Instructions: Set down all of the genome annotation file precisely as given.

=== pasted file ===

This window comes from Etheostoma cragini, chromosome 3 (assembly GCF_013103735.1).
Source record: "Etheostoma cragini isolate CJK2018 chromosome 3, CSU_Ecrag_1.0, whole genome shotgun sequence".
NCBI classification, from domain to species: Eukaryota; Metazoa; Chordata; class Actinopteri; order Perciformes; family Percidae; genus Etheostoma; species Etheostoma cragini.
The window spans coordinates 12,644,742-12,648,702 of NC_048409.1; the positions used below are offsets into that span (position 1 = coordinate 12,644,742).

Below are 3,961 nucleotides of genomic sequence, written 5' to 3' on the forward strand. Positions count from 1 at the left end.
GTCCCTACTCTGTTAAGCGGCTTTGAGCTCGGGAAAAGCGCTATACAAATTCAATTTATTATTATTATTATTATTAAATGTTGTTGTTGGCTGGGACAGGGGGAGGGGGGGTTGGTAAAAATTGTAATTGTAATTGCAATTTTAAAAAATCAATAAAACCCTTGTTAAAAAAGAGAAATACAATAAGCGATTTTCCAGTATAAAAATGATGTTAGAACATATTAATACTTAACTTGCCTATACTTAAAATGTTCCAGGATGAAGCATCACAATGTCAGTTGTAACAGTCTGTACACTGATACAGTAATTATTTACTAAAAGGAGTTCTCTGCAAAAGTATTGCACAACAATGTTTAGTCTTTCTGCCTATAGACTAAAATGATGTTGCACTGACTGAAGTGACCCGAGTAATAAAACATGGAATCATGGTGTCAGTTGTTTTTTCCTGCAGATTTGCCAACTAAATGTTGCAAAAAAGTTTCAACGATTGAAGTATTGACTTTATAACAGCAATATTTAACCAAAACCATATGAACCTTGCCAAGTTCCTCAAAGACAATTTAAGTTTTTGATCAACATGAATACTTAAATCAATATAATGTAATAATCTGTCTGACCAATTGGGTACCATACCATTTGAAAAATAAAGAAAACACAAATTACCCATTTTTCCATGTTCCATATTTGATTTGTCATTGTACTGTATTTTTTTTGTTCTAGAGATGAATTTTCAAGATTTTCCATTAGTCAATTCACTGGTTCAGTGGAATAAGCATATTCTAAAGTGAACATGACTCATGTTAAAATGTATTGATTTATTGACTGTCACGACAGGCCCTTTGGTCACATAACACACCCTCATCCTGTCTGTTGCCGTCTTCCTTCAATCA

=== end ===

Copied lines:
This window comes from Etheostoma cragini, chromosome 3 (assembly GCF_013103735.1).
Source record: "Etheostoma cragini isolate CJK2018 chromosome 3, CSU_Ecrag_1.0, whole genome shotgun sequence".
NCBI classification, from domain to species: Eukaryota; Metazoa; Chordata; class Actinopteri; order Perciformes; family Percidae; genus Etheostoma; species Etheostoma cragini.
The window spans coordinates 12,644,742-12,648,702 of NC_048409.1; the positions used below are offsets into that span (position 1 = coordinate 12,644,742).

Below are 3,961 nucleotides of genomic sequence, written 5' to 3' on the forward strand. Positions count from 1 at the left end.
GTCCCTACTCTGTTAAGCGGCTTTGAGCTCGGGAAAAGCGCTATACAAATTCAATTTATTATTATTATTATTATTAAATGTTGTTGTTGGCTGGGACAGGGGGAGGGGGGGTTGGTAAAAATTGTAATTGTAATTGCAATTTTAAAAAATCAATAAAACCCTTGTTAAAAAAGAGAAATACAATAAGCGATTTTCCAGTATAAAAATGATGTTAGAACATATTAATACTTAACTTGCCTATACTTAAAATGTTCCAGGATGAAGCATCACAATGTCAGTTGTAACAGTCTGTACACTGATACAGTAATTATTTACTAAAAGGAGTTCTCTGCAAAAGTATTGCACAACAATGTTTAGTCTTTCTGCCTATAGACTAAAATGATGTTGCACTGACTGAAGTGACCCGAGTAATAAAACATGGAATCATGGTGTCAGTTGTTTTTTCCTGCAGATTTGCCAACTAAATGTTGCAAAAAAGTTTCAACGATTGAAGTATTGACTTTATAACAGCAATATTTAACCAAAACCATATGAACCTTGCCAAGTTCCTCAAAGACAATTTAAGTTTTTGATCAACATGAATACTTAAATCAATATAATGTAATAATCTGTCTGACCAATTGGGTACCATACCATTTGAAAAATAAAGAAAACACAAATTACCCATTTTTCCATGTTCCATATTTGATTTGTCATTGTACTGTATTTTTTTTGTTCTAGAGATGAATTTTCAAGATTTTCCATTAGTCAATTCACTGGTTCAGTGGAATAAGCATATTCTAAAGTGAACATGACTCATGTTAAAATGTATTGATTTATTGACTGTCACGACAGGCCCTTTGGTCACATAACACACCCTCATCCTGTCTGTTGCCGTCTTCCTTCAATCA